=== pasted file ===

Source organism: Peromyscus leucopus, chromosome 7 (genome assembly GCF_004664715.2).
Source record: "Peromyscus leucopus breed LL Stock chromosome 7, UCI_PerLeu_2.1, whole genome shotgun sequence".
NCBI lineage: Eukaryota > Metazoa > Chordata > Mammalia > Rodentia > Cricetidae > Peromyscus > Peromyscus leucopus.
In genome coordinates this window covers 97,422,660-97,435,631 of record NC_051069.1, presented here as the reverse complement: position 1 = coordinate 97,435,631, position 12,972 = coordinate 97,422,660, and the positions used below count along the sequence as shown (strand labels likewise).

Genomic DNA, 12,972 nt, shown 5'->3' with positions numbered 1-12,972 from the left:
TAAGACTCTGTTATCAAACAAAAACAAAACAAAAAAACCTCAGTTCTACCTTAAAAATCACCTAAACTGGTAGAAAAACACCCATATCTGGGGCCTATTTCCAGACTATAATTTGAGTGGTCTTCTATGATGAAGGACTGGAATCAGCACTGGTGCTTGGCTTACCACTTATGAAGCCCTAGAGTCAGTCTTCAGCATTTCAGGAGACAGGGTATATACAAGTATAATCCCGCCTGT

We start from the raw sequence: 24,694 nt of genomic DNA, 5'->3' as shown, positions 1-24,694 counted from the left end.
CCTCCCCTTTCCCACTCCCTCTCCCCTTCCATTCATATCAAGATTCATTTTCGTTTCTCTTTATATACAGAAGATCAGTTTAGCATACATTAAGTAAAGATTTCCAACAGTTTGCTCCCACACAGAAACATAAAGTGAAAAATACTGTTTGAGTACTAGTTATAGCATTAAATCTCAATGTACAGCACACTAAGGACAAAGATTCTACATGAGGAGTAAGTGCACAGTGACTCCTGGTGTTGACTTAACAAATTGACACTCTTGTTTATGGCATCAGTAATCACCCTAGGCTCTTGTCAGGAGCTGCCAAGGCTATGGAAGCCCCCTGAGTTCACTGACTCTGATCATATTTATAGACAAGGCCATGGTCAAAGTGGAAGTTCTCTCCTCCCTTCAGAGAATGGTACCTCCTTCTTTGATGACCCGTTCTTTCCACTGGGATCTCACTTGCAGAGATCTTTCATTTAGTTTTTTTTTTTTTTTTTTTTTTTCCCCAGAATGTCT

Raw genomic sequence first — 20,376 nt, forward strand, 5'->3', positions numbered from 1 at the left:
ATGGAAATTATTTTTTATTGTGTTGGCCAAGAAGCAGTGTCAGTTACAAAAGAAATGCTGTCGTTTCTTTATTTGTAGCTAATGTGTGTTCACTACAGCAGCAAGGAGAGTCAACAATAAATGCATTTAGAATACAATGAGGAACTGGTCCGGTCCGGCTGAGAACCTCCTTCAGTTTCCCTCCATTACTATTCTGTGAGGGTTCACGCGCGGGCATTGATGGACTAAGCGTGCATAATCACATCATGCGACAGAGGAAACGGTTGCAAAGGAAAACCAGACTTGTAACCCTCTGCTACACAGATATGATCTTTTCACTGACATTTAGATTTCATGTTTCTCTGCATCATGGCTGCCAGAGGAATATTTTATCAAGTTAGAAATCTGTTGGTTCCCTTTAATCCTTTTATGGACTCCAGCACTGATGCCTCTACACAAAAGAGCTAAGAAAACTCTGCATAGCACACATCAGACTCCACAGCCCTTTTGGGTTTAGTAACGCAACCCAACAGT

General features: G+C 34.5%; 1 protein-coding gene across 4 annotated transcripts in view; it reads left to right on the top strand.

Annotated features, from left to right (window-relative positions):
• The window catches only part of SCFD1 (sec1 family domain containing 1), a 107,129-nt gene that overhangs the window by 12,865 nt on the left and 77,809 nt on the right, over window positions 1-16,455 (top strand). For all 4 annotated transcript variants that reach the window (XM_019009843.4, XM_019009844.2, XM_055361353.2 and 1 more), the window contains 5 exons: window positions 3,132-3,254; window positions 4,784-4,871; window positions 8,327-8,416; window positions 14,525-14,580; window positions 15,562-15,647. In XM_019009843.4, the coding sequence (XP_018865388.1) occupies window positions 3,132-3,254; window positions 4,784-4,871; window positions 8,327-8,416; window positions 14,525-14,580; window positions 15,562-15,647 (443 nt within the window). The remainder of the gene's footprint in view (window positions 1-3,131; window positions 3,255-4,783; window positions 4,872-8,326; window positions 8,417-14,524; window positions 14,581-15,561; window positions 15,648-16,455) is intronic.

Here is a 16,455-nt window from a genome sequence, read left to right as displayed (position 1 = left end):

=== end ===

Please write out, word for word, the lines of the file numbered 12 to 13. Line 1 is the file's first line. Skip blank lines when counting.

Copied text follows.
Annotated features, from left to right (window-relative positions):
• The window catches only part of SCFD1 (sec1 family domain containing 1), a 107,129-nt gene that overhangs the window by 12,865 nt on the left and 77,809 nt on the right, over window positions 1-16,455 (top strand). For all 4 annotated transcript variants that reach the window (XM_019009843.4, XM_019009844.2, XM_055361353.2 and 1 more), the window contains 5 exons: window positions 3,132-3,254; window positions 4,784-4,871; window positions 8,327-8,416; window positions 14,525-14,580; window positions 15,562-15,647. In XM_019009843.4, the coding sequence (XP_018865388.1) occupies window positions 3,132-3,254; window positions 4,784-4,871; window positions 8,327-8,416; window positions 14,525-14,580; window positions 15,562-15,647 (443 nt within the window). The remainder of the gene's footprint in view (window positions 1-3,131; window positions 3,255-4,783; window positions 4,872-8,326; window positions 8,417-14,524; window positions 14,581-15,561; window positions 15,648-16,455) is intronic.